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N.C. Senate passes SHP bill focused on contract limits, coverage extensions
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N.C. Senate passes SHP bill focused on contract limits, coverage extensions

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The first of at least four State Health Plan-focused bills has cleared a legislative chamber.

Senate Bill 159 was approved by a 45-1 vote in the Senate on Thursday and has been sent to the House. A companion House Bill 177 cleared the House by a 114-0 vote on May 12.

The key element of the bill would increase the threshold from $500,000 to $5 million that a contract with the State Health Plan must reach before it requires approval by its board of trustees.

SB159 also would permit the SHP to allow parents of a child who is disabled to remain on their coverage past their 26th birthday. Verification of the child’s disability would have to be provided to the SHP within 60 days of the child turning age 26.

The rest of SB159 deals with technical changes.

House Bill 169, which has Senate Bill 174 as a companion bill, has cleared the House State Government and the Pensions and Retirement committees. It has to be approved by two more House committees before being eligible for a House floor vote.

Those bills have as their intent extracting more contract pricing data and details from Blue Cross Blue Shield of N.C. If signed into law, the legislation would go into effect Jan. 1.

House Bill 176 and companion Senate Bill 160 would allow the SHP to authorize private sector wage garnishment of former state employees.

The House version has cleared one of three House committee steps, while the Senate version has not been addressed.

State Treasurer Dale Folwell has said there is about $1.68 million owed from former SHP members that could potentially be recovered through this mechanism.

It also would provide clarity to medical provider debt recovery contracting, and prohibit SHP from having contracts that allow third parties to write off debts owed to the state.

The fourth SHP-related bill is Senate Bill 542, which would allow the plan to “adopt a program to incentivize plan members to report activities, such as fraud, waste and abuse, by health-care providers serving plan members.”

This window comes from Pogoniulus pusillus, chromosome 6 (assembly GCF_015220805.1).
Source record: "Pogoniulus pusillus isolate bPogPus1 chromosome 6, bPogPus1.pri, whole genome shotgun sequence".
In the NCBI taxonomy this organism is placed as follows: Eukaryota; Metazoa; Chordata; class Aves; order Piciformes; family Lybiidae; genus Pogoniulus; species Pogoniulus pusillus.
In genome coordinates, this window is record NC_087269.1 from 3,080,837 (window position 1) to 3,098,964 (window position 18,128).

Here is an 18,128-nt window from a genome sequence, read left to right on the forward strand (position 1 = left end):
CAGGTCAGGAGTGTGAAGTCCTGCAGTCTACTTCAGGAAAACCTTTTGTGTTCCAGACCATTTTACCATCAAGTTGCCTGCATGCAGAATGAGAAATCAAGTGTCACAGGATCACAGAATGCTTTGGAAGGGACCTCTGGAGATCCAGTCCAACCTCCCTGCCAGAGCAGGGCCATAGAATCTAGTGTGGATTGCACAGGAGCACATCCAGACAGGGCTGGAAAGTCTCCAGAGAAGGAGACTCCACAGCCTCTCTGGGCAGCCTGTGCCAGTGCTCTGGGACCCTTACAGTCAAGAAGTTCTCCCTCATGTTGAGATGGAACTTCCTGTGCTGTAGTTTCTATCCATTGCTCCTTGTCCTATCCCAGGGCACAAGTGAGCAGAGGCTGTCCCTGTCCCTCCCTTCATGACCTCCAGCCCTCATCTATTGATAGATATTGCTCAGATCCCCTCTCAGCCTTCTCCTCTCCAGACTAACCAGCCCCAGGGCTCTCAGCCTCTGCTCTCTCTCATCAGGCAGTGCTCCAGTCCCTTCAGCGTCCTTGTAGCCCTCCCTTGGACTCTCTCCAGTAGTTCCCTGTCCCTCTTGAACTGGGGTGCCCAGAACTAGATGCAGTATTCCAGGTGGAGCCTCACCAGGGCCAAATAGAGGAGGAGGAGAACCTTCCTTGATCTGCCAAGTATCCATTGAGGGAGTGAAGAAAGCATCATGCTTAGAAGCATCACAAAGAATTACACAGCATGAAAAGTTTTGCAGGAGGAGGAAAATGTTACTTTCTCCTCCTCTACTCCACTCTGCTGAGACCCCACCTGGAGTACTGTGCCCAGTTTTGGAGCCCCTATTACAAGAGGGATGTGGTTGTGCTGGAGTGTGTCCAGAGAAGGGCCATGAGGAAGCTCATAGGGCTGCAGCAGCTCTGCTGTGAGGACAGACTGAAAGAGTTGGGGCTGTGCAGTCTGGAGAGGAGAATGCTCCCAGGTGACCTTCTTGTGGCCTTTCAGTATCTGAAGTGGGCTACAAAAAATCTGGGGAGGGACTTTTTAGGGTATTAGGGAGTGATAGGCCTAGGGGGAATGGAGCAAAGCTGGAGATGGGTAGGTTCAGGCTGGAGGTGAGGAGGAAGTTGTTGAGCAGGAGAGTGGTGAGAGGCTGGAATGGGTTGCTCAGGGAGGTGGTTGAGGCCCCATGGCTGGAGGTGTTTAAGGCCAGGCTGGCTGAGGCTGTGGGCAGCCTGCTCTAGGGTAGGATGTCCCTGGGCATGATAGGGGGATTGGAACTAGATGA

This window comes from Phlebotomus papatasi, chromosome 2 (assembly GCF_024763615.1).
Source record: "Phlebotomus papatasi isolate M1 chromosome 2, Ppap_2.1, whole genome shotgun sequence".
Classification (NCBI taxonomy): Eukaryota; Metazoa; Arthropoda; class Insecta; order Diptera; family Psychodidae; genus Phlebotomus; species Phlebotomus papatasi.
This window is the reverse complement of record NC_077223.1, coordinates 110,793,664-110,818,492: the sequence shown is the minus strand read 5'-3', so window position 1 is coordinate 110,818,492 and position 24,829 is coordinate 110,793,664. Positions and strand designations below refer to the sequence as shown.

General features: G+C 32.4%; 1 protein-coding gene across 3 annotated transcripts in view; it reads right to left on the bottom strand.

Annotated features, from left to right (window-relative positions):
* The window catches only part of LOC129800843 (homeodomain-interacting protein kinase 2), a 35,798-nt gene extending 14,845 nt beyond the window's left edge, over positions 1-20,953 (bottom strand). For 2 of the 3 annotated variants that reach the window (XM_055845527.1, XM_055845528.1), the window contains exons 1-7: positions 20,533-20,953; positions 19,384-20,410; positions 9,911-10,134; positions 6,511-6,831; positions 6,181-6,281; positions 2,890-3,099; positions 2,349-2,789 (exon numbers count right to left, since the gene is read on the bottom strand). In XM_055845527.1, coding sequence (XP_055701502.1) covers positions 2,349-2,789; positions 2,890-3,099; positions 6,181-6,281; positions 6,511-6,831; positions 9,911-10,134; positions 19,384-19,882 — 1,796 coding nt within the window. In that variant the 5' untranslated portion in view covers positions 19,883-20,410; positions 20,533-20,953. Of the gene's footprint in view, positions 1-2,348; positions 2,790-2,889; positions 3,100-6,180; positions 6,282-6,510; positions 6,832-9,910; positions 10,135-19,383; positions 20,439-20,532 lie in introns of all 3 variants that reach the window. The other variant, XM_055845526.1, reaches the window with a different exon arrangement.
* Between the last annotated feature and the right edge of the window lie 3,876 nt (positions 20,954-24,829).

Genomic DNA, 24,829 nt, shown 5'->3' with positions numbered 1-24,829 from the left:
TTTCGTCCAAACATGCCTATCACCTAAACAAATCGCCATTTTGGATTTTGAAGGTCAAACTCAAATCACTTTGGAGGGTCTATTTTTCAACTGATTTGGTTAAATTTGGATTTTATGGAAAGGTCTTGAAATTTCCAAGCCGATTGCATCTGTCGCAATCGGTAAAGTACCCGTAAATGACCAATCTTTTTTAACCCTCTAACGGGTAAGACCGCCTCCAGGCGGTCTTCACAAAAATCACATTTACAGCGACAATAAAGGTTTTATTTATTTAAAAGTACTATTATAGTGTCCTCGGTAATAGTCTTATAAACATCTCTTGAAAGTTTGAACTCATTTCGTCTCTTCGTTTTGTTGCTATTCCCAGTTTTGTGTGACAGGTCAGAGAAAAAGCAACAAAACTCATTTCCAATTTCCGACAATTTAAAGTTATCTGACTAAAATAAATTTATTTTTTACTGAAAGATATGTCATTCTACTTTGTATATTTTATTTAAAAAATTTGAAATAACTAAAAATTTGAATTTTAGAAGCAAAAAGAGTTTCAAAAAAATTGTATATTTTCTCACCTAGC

The incentive would be up to 2% of “any net recovery made by the (SHP) resulting from the member report.” The bill was introduced April 5 with Sen. Joyce Krawiec, R-Forsyth, as a co-sponsor.

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The treasurer’s office oversees the SHP, which has more than 727,000 participants that include current and retired state employees, teachers and legislators. It is North Carolina’s largest purchaser of medical and pharmaceutical services.

Blue Cross NC is the third-party administrator of the plan. It has duties that include processing claims, maintaining an in-network listing of providers, and — most importantly — establishing medical provider rates.

The Republican-controlled state legislature gave the treasurer the authority to decide on reimbursement cuts to hospitals and providers as part of a mandate to reduce overall SHP expenses.

Some of the bills represent the latest in a multi-year attempt by Folwell to extract more contract details from Blue Cross NC.

“The secrecy and lack of transparency in health care is what this bill (HB169) is attempting to fix,” Folwell told the House State Government committee.

Folwell has cited repeatedly that in its response to a public-records request to the UNC Health System for contract details that entire chunks of the response, pages in a stack a half-inch thick, were redacted and critical information was unavailable.

According to Folwell, Blue Cross and medical providers consider fee schedules — what they charge — associated with the plan network to be “confidential.”

“Subsequently, the fees charged for medical services are not provided to the plan or its members despite the fact that there are state and federal guidelines that demand transparency,” Folwell has said.

“For years, the plan has paid medical claims after the fact without knowing the contracted fee. It is unacceptable, unsustainable and indefensible. We aim to change that.”

The N.C. Healthcare Association, which opposes the bill, has said “the treasurer already has access to this data, or should have included access in his most recent contract negotiations.”

“Putting this contract impairment into statute is concerning.”

UNC Health said in 2019 that all agreements between hospitals, doctors and insurance companies are proprietary business agreements, are not subject to public release, but are independently audited.

The contentious nature of Folwell’s relationship with health insurers and some legislators likely will put more scrutiny to all four SHP bills, said Mitch Kokai, senior policy analyst with Libertarian think tank John Locke Foundation.

“That doesn’t necessarily mean that the bills will generate a great deal of controversy,” Kokai said. “But those who are watching state Treasurer Dale Folwell’s reform efforts closely will certainly keep tabs on any proposed SHP changes.”




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